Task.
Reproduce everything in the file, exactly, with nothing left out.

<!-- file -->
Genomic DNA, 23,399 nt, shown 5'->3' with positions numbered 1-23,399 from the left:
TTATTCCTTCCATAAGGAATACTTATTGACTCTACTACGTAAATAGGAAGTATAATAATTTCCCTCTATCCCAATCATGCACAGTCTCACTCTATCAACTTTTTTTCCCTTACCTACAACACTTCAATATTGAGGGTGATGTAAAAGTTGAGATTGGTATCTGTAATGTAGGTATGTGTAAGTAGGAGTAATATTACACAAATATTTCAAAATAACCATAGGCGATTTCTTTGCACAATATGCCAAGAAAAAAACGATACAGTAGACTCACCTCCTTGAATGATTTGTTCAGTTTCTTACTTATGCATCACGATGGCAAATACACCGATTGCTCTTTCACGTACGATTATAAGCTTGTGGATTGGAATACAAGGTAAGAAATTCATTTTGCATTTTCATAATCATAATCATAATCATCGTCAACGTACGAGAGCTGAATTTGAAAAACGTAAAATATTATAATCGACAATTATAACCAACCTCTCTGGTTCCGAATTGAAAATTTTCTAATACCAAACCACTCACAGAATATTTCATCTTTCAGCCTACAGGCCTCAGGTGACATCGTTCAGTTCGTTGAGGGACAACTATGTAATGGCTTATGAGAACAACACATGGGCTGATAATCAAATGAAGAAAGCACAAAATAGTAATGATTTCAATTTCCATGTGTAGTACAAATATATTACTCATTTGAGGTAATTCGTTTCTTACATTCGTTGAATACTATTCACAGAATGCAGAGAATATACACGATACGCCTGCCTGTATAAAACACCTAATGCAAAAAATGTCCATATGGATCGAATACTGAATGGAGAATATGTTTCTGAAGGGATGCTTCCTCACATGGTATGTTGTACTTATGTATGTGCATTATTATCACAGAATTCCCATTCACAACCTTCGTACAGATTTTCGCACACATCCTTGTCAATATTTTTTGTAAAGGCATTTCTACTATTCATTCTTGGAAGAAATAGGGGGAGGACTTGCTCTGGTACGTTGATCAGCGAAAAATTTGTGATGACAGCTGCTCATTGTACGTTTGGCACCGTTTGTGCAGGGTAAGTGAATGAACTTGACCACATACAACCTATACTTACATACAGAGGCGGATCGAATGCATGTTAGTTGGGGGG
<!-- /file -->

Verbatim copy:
Genomic DNA, 23,399 nt, shown 5'->3' with positions numbered 1-23,399 from the left:
TTATTCCTTCCATAAGGAATACTTATTGACTCTACTACGTAAATAGGAAGTATAATAATTTCCCTCTATCCCAATCATGCACAGTCTCACTCTATCAACTTTTTTTCCCTTACCTACAACACTTCAATATTGAGGGTGATGTAAAAGTTGAGATTGGTATCTGTAATGTAGGTATGTGTAAGTAGGAGTAATATTACACAAATATTTCAAAATAACCATAGGCGATTTCTTTGCACAATATGCCAAGAAAAAAACGATACAGTAGACTCACCTCCTTGAATGATTTGTTCAGTTTCTTACTTATGCATCACGATGGCAAATACACCGATTGCTCTTTCACGTACGATTATAAGCTTGTGGATTGGAATACAAGGTAAGAAATTCATTTTGCATTTTCATAATCATAATCATAATCATCGTCAACGTACGAGAGCTGAATTTGAAAAACGTAAAATATTATAATCGACAATTATAACCAACCTCTCTGGTTCCGAATTGAAAATTTTCTAATACCAAACCACTCACAGAATATTTCATCTTTCAGCCTACAGGCCTCAGGTGACATCGTTCAGTTCGTTGAGGGACAACTATGTAATGGCTTATGAGAACAACACATGGGCTGATAATCAAATGAAGAAAGCACAAAATAGTAATGATTTCAATTTCCATGTGTAGTACAAATATATTACTCATTTGAGGTAATTCGTTTCTTACATTCGTTGAATACTATTCACAGAATGCAGAGAATATACACGATACGCCTGCCTGTATAAAACACCTAATGCAAAAAATGTCCATATGGATCGAATACTGAATGGAGAATATGTTTCTGAAGGGATGCTTCCTCACATGGTATGTTGTACTTATGTATGTGCATTATTATCACAGAATTCCCATTCACAACCTTCGTACAGATTTTCGCACACATCCTTGTCAATATTTTTTGTAAAGGCATTTCTACTATTCATTCTTGGAAGAAATAGGGGGAGGACTTGCTCTGGTACGTTGATCAGCGAAAAATTTGTGATGACAGCTGCTCATTGTACGTTTGGCACCGTTTGTGCAGGGTAAGTGAATGAACTTGACCACATACAACCTATACTTACATACAGAGGCGGATCGAATGCATGTTAGTTGGGGGG